It’s about money. It’s about kids. It’s about personal rights.
All of the above were given as arguments to back or ban recreational marijuana sales in Sunnyside during an hour-long public hearing with the Sunnyside City Council last night.
The outcome after the hearing likely didn’t satisfy either camp, as council on Tuesday night voted 5-1 to renew a six-month moratorium on processing applications from merchants who want to sell pot.
Councilman Craig Hicks was not present at last night’s meeting. His absence was excused.
The moratorium previously in place was set to expire last night, forcing council’s hand. The moratorium forbids city staff from accepting applications for recreational marijuana sales, as well as growing and processing the plant.
At the center of the debate is contractor David Rand, who has already started building a marijuana shop on the edge of town at Maple Grove Road and Yakima Valley Highway.
“I will move forward,” Rand told council. He claimed he is working with the state on obtaining permission to sell marijuana here.
Rand threatened legal action if council hindered him. “If the city of Sunnyside wants to spend money on attorneys, spend it on attorneys,” he said.
Rand added that legalizing marijuana sales is ultimately about money, noting he’d hire eight employees at $15 per hour the first day he opens.
About a dozen citizens addressed council on the issue. Some like Eric Placzek, a father of four teens, pushed for a marijuana ban to protect kids.
Rand countered that he’s been supportive of youth, and even brought foster children into his home.
Adam Marcus has two teens at home and owns Station 420 in Union Gap, the first retail marijuana store in Yakima County.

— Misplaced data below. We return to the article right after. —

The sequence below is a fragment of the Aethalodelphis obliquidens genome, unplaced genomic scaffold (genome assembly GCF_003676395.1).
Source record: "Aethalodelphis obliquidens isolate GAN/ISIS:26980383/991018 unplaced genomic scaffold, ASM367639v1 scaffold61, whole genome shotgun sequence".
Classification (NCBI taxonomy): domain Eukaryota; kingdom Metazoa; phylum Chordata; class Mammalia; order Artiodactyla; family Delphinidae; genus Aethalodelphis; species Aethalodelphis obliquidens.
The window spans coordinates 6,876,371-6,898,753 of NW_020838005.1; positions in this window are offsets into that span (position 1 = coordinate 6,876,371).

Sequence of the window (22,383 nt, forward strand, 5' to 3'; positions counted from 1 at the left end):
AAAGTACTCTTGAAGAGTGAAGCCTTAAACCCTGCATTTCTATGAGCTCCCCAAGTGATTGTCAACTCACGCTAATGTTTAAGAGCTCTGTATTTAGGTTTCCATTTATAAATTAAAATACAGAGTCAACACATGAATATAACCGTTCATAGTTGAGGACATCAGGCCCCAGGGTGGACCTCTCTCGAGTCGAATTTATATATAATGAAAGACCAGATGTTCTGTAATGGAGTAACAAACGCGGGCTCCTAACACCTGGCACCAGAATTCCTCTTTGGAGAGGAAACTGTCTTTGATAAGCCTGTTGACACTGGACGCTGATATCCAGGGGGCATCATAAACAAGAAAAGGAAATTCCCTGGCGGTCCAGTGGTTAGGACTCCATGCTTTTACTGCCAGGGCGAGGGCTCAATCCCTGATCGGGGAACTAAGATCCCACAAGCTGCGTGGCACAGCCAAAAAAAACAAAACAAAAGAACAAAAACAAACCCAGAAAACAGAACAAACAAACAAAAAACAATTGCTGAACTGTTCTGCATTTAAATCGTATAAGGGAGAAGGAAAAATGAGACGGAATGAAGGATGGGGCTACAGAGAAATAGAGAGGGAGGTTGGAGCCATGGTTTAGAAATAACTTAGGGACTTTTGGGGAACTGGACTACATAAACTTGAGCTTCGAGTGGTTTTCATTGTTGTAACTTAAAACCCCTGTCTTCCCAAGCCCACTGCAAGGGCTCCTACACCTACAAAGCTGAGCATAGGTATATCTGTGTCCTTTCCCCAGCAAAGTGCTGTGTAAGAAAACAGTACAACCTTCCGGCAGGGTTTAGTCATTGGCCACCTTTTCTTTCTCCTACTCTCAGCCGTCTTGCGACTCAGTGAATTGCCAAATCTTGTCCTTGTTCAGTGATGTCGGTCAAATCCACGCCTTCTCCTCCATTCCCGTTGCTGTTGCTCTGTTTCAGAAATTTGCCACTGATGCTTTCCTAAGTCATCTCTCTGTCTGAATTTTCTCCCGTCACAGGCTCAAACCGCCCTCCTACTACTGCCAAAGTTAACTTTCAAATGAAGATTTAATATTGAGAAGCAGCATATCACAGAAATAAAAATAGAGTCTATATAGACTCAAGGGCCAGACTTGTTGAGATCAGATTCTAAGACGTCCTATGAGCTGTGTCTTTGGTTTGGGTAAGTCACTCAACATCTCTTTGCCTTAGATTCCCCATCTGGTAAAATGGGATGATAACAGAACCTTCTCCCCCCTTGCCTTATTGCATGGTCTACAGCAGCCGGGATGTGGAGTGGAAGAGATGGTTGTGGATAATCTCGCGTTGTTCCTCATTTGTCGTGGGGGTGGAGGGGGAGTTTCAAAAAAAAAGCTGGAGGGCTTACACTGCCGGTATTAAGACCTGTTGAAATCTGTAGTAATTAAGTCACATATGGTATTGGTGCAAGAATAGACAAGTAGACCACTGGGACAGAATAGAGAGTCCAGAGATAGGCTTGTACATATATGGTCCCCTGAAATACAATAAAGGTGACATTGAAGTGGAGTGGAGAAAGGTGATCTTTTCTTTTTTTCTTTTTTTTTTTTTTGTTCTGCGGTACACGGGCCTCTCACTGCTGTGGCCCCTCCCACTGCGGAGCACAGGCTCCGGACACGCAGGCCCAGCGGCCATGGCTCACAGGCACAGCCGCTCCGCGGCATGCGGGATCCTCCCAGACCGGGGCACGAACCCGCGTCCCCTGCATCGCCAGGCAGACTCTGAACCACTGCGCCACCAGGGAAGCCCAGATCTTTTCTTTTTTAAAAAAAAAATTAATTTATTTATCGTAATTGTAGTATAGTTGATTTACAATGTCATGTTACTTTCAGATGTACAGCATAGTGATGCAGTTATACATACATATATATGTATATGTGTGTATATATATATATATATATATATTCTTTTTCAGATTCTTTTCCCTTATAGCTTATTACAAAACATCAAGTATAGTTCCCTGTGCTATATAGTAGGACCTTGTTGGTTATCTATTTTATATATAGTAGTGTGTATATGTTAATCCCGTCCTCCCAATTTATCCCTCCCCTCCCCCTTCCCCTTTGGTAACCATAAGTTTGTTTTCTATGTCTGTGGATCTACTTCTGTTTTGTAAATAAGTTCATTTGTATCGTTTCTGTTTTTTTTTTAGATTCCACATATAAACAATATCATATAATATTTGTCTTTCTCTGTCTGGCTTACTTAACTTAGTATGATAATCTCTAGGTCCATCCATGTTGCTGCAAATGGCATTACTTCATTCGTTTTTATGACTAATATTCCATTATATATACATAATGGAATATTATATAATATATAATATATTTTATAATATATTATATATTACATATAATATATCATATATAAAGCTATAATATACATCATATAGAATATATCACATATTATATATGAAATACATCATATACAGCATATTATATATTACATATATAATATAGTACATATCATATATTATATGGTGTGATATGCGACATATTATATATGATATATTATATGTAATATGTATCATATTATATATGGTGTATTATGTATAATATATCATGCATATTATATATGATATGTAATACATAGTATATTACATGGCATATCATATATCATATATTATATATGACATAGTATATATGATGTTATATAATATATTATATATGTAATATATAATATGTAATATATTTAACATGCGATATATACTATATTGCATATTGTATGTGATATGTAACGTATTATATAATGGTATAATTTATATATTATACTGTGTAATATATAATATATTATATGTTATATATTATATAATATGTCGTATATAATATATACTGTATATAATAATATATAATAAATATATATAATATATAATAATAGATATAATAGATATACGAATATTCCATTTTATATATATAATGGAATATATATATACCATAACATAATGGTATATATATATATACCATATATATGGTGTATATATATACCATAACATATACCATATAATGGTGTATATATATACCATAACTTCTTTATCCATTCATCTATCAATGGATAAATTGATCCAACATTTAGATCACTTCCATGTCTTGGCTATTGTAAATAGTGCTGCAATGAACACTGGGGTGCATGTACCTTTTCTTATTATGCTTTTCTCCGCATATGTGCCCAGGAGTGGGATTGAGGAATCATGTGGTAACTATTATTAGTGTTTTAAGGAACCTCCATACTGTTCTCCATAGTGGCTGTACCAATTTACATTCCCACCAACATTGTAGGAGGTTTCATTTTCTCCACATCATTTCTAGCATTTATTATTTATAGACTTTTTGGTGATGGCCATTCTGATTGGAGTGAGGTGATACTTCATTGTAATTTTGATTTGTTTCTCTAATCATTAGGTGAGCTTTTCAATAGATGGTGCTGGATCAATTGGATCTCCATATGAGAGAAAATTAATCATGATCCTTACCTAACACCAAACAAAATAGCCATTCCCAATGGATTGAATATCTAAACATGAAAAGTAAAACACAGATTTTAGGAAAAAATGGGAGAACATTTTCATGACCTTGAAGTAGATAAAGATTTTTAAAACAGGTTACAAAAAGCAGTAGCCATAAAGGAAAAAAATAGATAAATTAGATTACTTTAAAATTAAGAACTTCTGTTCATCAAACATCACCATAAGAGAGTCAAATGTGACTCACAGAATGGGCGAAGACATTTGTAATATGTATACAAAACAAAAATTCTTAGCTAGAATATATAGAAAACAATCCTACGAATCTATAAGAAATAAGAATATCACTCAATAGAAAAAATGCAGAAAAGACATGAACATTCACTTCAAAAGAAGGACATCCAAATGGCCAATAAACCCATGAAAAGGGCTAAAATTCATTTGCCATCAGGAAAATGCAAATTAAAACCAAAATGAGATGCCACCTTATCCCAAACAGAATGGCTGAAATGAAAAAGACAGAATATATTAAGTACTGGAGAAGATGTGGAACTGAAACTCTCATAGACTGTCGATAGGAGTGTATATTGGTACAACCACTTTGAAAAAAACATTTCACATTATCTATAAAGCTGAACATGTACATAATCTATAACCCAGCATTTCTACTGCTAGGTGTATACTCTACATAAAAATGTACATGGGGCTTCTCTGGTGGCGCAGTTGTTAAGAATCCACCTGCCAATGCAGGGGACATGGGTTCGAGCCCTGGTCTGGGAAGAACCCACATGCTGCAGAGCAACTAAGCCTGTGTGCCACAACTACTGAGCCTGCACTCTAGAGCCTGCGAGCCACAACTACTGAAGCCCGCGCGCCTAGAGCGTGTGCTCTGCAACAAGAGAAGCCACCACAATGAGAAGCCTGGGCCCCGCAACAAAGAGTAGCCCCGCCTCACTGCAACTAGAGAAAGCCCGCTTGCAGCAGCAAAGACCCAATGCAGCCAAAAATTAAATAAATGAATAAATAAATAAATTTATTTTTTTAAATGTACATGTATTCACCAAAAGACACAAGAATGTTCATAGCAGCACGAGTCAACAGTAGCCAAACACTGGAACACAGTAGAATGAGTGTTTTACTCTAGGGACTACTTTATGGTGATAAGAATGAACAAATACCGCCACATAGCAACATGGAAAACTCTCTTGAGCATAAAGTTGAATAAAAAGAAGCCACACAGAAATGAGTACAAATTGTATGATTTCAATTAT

“Like any dad I’m concerned for their welfare,” Marcus told council. “One of the things I know my store is doing is making access to the black market more difficult…it’s harder to find black market marijuana every day.”
Jeffrey McPhee with the advocacy group CAUSE M runs a medical marijuana dispensary outside of Yakima. He says an extended moratorium or ban would only feed the black market. “You’re missing the point with youth access,” he said. “It will skyrocket…the black market will recognize the vacuum and fill the void.” He contended legalized marijuana sales to adults would take it out of the hands of youth.
Cathy Kelley of Sunnyside United also provided testimony to council. Speaking as a private citizen, not on behalf of the group, she expressed support for renewing the moratorium. “It will put you in a better position to make an informed decision,” she said.
If Sunnyside eventually approves marijuana sales, Kelley pleaded with council to not allow the stores to advertise on social media.
Arturo Santana of Sunnyside also backed a renewed moratorium, claiming a black market will develop within the state’s legalized retail market. “The risk will outweigh the rewards,” he cautioned.
There was also division within the Sunnyside City Council. Deputy Mayor Theresa Hancock, who cast the only no vote on renewing the moratorium, stated that last month alone there were nearly $4 million in retail pot sales statewide. She also pointed to tight regulations governing store operations that would prevent sales to those under the age of 21.
Councilman Dean Broersma backed renewing the moratorium but also said he was a realist in that Sunnyside might have to accommodate the sales eventually.
“We need to know what we’re doing. I don’t mind going through the procedures, but just once,” Broersma said of Prosser’s turnabout in first allowing pot sales then enacting a moratorium. “We don’t want to end up in that situation.”
Broersma says he’s heard from many citizens who “…want to extend a moratorium forever…but it may not be legal for us to do that.”
Mayor Jim Restucci backed the moratorium as a way for Sunnyside to see how lawsuits against Fife and Wenatchee play out.
He said if Sunnyside enacts an all-out ban on pot it, too, would likely get sued and possibly lose in court if it tried to restrict a right granted by a vote of the people.
Restucci said the legal waters on retail marijuana in Washington are changing and often. “It’s like a friggin ocean right now,” he said.
The Sunnyside City Council agreed to renew its focus on moving forward to a conclusion, starting with a city council workshop set for Tuesday, Sept. 2, at 6:30 p.m.